Edinburgh: International Storytelling Festival
- Anna Docherty
- 10 September 2009
The International Storytelling Festival is an Edinburgh autumn highlight. Anna Docherty takes a look at why, more than ever, we seem to love a good story. Are you sitting comfortably? Then I'll begin …
There are few people who can turn down an intimate offer of: 'Can I tell you a story?' They can be fanciful, creepy, true-to-life or utterly ridiculous tales – but, then, it's not so much the content we thrive on, it's the physical and emotional act of being told a story; face-to-face, heartbeat to heartbeat. It's an irresistible sensation.
Scottish writer and storyteller, Linda Williamson, believes that oral storytelling offers a unique type of intimacy: 'It's about the teller's total enjoyment of being with his listener,' she says. 'A story lives on the teller's breath, but there is no life without the listener's ear; the breath of one becomes the joy of another.' This subtle interplay between teller and listener, the gentle chiming between mouth and ear, makes storytelling one of the most intimate ways of sharing and connecting.
This year the International Storytelling Festival will celebrate its 20th anniversary, but, as an art form, storytelling goes back thousands of years and is one of the oldest forms of entertainment. Williamson sees storytelling as 'the primal way to honour those who have come before us, as throughout history people have transmitted their stories for our benefit,' she explains.
The public are encouraged to indulge their minds in both real and imaginary worlds as a variety of performers recite stories. To coincide with Homecoming, the 2009 festival will focus on tales of home, identity and belonging.
But what is it that we continue to find so compelling about oral tales? Perhaps it has something to do with the fact that we live in an increasingly fleeting and impersonal world and, without jumping on the 'technology is ruining us' bandwagon, many of us are probably more likely to abbreviate our stories into text message or condense them into an email. To actually sit down and be told something face-to-face has become a bit of an indulgence.
Perhaps it takes us back to the days of cartoon character printed pyjamas and favourite teddy bears; curled up in bed being read to by our parents? However, Williamson thinks our love of storytelling may be more complex than that. 'Storytelling is deep within our souls and where our love for it actually stems from may be a very unique experience,' she says. 'For me, it was the very instant I could speak words from a page: a magical moment indeed.'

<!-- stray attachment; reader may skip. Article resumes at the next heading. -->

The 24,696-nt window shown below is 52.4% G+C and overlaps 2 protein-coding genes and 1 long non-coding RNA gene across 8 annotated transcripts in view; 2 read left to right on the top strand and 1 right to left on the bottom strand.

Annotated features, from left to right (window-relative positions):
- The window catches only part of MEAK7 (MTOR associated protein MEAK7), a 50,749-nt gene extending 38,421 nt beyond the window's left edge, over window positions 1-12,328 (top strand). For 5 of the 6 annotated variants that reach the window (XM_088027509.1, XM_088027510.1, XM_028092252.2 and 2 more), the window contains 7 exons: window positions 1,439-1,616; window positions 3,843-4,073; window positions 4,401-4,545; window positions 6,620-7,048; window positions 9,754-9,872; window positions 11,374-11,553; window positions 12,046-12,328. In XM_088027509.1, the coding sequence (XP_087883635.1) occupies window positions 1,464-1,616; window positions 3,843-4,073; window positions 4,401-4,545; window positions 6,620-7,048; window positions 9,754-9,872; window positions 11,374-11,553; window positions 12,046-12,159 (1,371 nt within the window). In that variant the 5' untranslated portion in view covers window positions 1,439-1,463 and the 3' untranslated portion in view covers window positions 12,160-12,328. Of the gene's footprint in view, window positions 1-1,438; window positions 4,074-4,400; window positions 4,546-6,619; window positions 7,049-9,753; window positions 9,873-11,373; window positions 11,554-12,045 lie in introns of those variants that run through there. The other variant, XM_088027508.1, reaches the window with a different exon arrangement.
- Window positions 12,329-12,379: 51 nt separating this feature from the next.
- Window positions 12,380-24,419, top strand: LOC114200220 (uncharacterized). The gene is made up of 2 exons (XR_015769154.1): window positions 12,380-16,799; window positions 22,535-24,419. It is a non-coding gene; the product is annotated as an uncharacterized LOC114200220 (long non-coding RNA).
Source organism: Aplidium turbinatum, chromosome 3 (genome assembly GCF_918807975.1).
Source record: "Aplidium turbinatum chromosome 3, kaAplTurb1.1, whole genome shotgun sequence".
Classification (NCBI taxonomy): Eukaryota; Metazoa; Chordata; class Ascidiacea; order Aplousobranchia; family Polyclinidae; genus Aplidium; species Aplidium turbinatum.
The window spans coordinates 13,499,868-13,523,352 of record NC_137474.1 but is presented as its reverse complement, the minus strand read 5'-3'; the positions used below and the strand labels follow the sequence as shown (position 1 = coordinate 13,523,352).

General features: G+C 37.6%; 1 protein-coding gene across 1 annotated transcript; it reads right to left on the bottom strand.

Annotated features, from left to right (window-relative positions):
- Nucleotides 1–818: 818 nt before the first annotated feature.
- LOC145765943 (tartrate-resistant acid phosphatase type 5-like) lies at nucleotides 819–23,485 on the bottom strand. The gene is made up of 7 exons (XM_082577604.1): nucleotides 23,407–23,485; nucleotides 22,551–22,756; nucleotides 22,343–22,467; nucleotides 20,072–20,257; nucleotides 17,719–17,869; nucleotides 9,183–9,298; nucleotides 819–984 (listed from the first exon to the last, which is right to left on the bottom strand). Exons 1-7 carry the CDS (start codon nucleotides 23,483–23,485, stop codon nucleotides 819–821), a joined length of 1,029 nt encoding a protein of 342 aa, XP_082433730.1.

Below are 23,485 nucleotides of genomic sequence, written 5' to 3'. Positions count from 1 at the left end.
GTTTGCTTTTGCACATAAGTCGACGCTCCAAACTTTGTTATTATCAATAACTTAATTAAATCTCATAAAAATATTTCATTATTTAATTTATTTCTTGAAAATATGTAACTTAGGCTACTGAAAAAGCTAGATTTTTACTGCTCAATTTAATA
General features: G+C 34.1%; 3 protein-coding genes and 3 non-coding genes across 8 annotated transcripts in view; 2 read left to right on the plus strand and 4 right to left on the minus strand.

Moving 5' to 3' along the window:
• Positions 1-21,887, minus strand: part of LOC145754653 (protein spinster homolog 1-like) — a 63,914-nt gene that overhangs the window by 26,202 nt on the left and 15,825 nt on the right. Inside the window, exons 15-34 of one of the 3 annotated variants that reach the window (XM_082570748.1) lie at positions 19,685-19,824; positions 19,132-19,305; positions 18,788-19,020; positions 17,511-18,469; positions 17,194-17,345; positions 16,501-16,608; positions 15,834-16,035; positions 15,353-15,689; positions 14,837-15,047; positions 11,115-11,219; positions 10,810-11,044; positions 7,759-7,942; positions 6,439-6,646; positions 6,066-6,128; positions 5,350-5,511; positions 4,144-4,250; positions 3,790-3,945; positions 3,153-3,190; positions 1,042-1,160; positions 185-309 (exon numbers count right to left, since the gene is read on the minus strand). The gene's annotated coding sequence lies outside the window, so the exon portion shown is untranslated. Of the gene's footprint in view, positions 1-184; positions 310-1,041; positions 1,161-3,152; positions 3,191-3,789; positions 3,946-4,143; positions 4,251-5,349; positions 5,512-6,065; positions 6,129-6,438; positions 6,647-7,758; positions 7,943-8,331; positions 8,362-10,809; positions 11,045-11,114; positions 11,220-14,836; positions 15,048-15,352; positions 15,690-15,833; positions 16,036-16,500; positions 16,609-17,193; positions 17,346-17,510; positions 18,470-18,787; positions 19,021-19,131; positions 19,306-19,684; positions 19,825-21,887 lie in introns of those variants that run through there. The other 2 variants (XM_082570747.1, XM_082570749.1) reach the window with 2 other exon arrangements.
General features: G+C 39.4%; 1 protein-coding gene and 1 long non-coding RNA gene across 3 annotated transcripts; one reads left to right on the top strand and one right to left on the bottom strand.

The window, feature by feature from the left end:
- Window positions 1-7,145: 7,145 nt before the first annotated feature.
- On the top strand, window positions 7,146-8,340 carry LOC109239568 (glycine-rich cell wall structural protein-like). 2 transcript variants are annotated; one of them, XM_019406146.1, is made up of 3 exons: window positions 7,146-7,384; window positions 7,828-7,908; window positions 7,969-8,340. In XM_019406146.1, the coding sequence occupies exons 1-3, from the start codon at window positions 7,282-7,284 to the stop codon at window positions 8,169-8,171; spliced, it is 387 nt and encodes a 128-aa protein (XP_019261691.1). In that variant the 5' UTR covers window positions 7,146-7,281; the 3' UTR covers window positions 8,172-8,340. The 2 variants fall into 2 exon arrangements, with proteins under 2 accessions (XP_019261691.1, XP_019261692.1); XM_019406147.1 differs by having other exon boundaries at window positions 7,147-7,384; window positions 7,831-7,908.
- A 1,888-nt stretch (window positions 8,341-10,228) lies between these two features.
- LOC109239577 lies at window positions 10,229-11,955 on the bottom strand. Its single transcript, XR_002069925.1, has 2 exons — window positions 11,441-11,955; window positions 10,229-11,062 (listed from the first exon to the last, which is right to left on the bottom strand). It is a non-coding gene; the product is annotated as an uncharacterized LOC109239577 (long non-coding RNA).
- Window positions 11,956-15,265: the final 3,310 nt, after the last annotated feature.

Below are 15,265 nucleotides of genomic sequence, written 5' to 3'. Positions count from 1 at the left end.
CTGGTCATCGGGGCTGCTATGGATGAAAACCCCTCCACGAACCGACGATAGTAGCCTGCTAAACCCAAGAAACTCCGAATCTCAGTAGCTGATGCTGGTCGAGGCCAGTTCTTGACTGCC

Her storytelling vocation started as a devoted listener to the ballads of the Scottish Travelling People while working on her PhD thesis on narrative singing, at Edinburgh University. And the Homecoming 'belonging' theme is one she finds particularly pertinent, in that she is American by birthright but very much considers herself to be a Scottish writer and storyteller. 'Storytelling vanquishes the barriers of nationality' is her poetic summing up.
And so, perhaps we cling on to the ancient art of storytelling because, more than ever, it represents a unique way of connecting with one another. 'It makes me think of a tree that has roots going up to heaven and branches spreading over the whole earth and from there out to the universe,' says Williamson. If you think about it, that's more far-reaching than even the most super duper of technological gadgets could ever hope to be. And now, if this were a story tale, this would probably be the point where we say 'the end'. Or, perhaps, 'sweet dreams'.
The International Storytelling Festival runs from Fri 23 Oct – Sun 1 Nov. For a full listing of events visit www.scottishstorytellingcentre.co.uk
A Storyteller Speaks
Renowned Scottish storyteller, Bob Pegg, tells us of his enduring love of oral storytelling:
'Some of my most vivid early memories are of aunties and grandmas telling and reading me stories. They were the kind of stories which are often called 'fairy tales', though there were few fairies in them.
In recent years, I've been incredibly lucky to befriend and listen to some of the great Scottish Traveller storytellers – Alec and Duncan Williamson, Stanley Robertson, Sheila and Essie Stewart – the inheritors of ancient traditions passed on by word of mouth from generation to generation of nomadic peoples.
Hearing them tell their tales awakes the same sensations that I underwent during those first, spellbound experiences in dimly lit parlours before open fires. Now I realise great stories well told have the ability to evoke indelible images in the mind of the listener.
It's these images, still burning bright, that endure from the days of my early childhood: the forest of thorns in The Sleeping Beauty; a furious Rumpelstiltskin dancing himself into a deep hole in the ground; the Beast's crepuscular garden with its fateful bush of blood-red roses. These are images that will always stay with me. That's the power of stories.'
Pegg will be performing at this year's festival, see programme for details.